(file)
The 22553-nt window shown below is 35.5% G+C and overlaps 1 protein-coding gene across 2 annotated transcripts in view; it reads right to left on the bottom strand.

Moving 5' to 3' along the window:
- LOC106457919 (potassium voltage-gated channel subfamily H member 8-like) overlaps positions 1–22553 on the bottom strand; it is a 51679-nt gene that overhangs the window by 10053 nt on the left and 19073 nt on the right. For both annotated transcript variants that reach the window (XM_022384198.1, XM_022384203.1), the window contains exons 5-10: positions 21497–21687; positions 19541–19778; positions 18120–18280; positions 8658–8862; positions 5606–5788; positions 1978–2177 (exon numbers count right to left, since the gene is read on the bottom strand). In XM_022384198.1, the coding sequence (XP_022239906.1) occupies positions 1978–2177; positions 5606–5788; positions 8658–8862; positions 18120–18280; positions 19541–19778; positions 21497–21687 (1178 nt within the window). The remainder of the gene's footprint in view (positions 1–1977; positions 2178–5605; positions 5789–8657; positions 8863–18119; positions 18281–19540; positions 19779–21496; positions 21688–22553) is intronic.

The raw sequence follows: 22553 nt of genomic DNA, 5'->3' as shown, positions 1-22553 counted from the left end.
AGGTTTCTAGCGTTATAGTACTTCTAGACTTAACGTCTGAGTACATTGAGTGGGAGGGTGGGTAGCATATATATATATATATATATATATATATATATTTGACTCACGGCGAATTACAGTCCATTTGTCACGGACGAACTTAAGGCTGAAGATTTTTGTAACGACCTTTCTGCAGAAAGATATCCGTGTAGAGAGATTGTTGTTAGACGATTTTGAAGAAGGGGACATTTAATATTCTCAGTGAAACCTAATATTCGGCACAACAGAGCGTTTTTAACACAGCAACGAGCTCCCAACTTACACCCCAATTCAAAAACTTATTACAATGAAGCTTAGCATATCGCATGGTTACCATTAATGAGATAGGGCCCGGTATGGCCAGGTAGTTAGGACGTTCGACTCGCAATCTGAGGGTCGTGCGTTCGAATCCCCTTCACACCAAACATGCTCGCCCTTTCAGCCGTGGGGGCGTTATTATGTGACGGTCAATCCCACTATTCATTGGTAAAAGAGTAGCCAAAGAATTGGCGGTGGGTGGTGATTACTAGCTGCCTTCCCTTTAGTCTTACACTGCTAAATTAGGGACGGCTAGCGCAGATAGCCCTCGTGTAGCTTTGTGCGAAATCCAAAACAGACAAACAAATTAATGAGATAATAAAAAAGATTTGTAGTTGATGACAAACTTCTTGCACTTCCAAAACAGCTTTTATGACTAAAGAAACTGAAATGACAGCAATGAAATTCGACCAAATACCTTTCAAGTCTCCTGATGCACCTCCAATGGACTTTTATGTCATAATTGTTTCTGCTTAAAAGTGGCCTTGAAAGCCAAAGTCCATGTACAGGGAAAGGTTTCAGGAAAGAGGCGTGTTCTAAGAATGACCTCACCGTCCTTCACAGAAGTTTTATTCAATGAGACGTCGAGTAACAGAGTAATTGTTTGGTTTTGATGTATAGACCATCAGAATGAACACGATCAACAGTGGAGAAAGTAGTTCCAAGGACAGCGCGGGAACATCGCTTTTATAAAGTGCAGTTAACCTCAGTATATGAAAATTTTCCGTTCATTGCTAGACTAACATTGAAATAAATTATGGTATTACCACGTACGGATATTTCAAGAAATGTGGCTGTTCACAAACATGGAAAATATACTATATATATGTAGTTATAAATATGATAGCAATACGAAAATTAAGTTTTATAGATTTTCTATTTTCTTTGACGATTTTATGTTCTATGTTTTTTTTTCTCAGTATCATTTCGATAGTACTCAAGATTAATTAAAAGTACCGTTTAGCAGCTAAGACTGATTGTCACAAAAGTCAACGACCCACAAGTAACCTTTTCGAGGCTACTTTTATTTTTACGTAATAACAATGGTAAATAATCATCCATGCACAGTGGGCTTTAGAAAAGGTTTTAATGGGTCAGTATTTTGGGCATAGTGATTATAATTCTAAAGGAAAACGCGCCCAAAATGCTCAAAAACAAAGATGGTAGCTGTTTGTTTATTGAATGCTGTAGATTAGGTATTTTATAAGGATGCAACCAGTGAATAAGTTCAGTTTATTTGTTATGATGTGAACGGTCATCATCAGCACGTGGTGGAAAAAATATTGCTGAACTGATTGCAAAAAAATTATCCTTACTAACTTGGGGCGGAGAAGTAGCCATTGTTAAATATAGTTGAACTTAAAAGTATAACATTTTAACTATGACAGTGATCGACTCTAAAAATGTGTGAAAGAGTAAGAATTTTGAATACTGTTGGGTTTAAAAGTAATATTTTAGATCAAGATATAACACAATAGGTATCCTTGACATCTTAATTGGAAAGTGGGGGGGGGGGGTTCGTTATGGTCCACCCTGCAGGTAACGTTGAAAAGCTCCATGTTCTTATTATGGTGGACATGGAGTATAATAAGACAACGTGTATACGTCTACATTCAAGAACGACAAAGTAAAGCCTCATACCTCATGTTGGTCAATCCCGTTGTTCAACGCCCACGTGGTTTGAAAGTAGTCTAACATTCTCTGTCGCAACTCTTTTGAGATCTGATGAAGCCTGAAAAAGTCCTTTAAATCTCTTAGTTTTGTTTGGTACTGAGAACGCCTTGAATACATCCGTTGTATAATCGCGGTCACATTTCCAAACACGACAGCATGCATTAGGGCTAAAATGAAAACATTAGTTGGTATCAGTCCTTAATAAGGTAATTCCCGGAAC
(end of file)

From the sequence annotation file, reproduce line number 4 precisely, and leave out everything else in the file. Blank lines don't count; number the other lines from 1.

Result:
The raw sequence follows: 22553 nt of genomic DNA, 5'->3' as shown, positions 1-22553 counted from the left end.